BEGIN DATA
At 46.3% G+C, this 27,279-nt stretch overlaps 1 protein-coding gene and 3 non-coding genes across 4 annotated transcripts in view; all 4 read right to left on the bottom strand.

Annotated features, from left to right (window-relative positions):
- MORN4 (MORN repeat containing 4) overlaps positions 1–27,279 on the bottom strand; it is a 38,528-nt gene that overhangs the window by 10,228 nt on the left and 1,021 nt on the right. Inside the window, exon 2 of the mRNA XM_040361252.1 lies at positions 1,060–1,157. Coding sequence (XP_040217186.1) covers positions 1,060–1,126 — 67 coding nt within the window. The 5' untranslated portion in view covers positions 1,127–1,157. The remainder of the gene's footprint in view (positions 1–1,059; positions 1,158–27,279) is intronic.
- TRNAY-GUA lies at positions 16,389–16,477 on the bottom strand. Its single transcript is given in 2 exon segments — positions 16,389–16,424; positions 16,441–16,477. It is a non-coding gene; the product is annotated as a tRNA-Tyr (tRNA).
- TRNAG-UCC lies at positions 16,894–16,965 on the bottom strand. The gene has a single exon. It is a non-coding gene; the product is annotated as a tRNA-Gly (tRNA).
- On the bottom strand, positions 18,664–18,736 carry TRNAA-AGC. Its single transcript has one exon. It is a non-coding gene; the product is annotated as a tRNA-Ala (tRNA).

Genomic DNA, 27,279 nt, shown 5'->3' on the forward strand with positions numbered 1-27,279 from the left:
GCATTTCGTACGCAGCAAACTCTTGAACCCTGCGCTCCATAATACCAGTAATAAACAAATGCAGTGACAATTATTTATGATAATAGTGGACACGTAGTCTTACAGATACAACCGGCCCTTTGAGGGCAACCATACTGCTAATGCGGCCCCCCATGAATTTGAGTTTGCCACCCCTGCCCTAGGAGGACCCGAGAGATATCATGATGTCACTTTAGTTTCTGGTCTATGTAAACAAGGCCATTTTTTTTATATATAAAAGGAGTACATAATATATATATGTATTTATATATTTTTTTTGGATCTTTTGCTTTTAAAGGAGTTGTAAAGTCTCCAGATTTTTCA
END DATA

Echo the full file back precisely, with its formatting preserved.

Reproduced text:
At 46.3% G+C, this 27,279-nt stretch overlaps 1 protein-coding gene and 3 non-coding genes across 4 annotated transcripts in view; all 4 read right to left on the bottom strand.

Annotated features, from left to right (window-relative positions):
- MORN4 (MORN repeat containing 4) overlaps positions 1–27,279 on the bottom strand; it is a 38,528-nt gene that overhangs the window by 10,228 nt on the left and 1,021 nt on the right. Inside the window, exon 2 of the mRNA XM_040361252.1 lies at positions 1,060–1,157. Coding sequence (XP_040217186.1) covers positions 1,060–1,126 — 67 coding nt within the window. The 5' untranslated portion in view covers positions 1,127–1,157. The remainder of the gene's footprint in view (positions 1–1,059; positions 1,158–27,279) is intronic.
- TRNAY-GUA lies at positions 16,389–16,477 on the bottom strand. Its single transcript is given in 2 exon segments — positions 16,389–16,424; positions 16,441–16,477. It is a non-coding gene; the product is annotated as a tRNA-Tyr (tRNA).
- TRNAG-UCC lies at positions 16,894–16,965 on the bottom strand. The gene has a single exon. It is a non-coding gene; the product is annotated as a tRNA-Gly (tRNA).
- On the bottom strand, positions 18,664–18,736 carry TRNAA-AGC. Its single transcript has one exon. It is a non-coding gene; the product is annotated as a tRNA-Ala (tRNA).

Genomic DNA, 27,279 nt, shown 5'->3' on the forward strand with positions numbered 1-27,279 from the left:
GCATTTCGTACGCAGCAAACTCTTGAACCCTGCGCTCCATAATACCAGTAATAAACAAATGCAGTGACAATTATTTATGATAATAGTGGACACGTAGTCTTACAGATACAACCGGCCCTTTGAGGGCAACCATACTGCTAATGCGGCCCCCCATGAATTTGAGTTTGCCACCCCTGCCCTAGGAGGACCCGAGAGATATCATGATGTCACTTTAGTTTCTGGTCTATGTAAACAAGGCCATTTTTTTTATATATAAAAGGAGTACATAATATATATATGTATTTATATATTTTTTTTGGATCTTTTGCTTTTAAAGGAGTTGTAAAGTCTCCAGATTTTTCA